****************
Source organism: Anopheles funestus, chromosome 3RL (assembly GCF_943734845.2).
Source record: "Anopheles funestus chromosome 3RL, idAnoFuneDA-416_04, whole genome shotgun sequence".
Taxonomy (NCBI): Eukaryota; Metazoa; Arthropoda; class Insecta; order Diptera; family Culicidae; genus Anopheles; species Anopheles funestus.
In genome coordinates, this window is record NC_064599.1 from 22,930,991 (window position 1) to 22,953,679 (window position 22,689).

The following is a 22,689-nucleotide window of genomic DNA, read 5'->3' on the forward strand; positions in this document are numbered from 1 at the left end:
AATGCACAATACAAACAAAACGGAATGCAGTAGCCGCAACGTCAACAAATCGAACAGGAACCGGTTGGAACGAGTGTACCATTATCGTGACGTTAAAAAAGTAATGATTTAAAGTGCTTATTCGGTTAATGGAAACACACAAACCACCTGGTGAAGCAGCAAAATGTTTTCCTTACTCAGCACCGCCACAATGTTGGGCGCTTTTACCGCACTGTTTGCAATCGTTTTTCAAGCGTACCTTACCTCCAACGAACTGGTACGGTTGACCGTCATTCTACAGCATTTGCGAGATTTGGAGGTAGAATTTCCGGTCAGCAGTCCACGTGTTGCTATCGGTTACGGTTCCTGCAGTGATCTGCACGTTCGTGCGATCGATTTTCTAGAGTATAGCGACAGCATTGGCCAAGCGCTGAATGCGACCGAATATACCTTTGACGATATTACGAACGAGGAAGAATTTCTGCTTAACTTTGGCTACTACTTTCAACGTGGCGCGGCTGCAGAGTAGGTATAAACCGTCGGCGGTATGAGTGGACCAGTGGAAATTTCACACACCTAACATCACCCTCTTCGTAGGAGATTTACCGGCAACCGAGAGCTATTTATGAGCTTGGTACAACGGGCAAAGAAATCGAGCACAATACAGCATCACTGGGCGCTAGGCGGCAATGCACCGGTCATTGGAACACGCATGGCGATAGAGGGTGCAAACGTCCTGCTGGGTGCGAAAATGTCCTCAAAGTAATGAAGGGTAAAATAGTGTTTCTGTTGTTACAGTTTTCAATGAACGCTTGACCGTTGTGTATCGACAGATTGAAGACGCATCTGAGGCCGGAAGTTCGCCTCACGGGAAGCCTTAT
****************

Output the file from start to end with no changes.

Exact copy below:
Source organism: Anopheles funestus, chromosome 3RL (assembly GCF_943734845.2).
Source record: "Anopheles funestus chromosome 3RL, idAnoFuneDA-416_04, whole genome shotgun sequence".
Taxonomy (NCBI): Eukaryota; Metazoa; Arthropoda; class Insecta; order Diptera; family Culicidae; genus Anopheles; species Anopheles funestus.
In genome coordinates, this window is record NC_064599.1 from 22,930,991 (window position 1) to 22,953,679 (window position 22,689).

The following is a 22,689-nucleotide window of genomic DNA, read 5'->3' on the forward strand; positions in this document are numbered from 1 at the left end:
AATGCACAATACAAACAAAACGGAATGCAGTAGCCGCAACGTCAACAAATCGAACAGGAACCGGTTGGAACGAGTGTACCATTATCGTGACGTTAAAAAAGTAATGATTTAAAGTGCTTATTCGGTTAATGGAAACACACAAACCACCTGGTGAAGCAGCAAAATGTTTTCCTTACTCAGCACCGCCACAATGTTGGGCGCTTTTACCGCACTGTTTGCAATCGTTTTTCAAGCGTACCTTACCTCCAACGAACTGGTACGGTTGACCGTCATTCTACAGCATTTGCGAGATTTGGAGGTAGAATTTCCGGTCAGCAGTCCACGTGTTGCTATCGGTTACGGTTCCTGCAGTGATCTGCACGTTCGTGCGATCGATTTTCTAGAGTATAGCGACAGCATTGGCCAAGCGCTGAATGCGACCGAATATACCTTTGACGATATTACGAACGAGGAAGAATTTCTGCTTAACTTTGGCTACTACTTTCAACGTGGCGCGGCTGCAGAGTAGGTATAAACCGTCGGCGGTATGAGTGGACCAGTGGAAATTTCACACACCTAACATCACCCTCTTCGTAGGAGATTTACCGGCAACCGAGAGCTATTTATGAGCTTGGTACAACGGGCAAAGAAATCGAGCACAATACAGCATCACTGGGCGCTAGGCGGCAATGCACCGGTCATTGGAACACGCATGGCGATAGAGGGTGCAAACGTCCTGCTGGGTGCGAAAATGTCCTCAAAGTAATGAAGGGTAAAATAGTGTTTCTGTTGTTACAGTTTTCAATGAACGCTTGACCGTTGTGTATCGACAGATTGAAGACGCATCTGAGGCCGGAAGTTCGCCTCACGGGAAGCCTTAT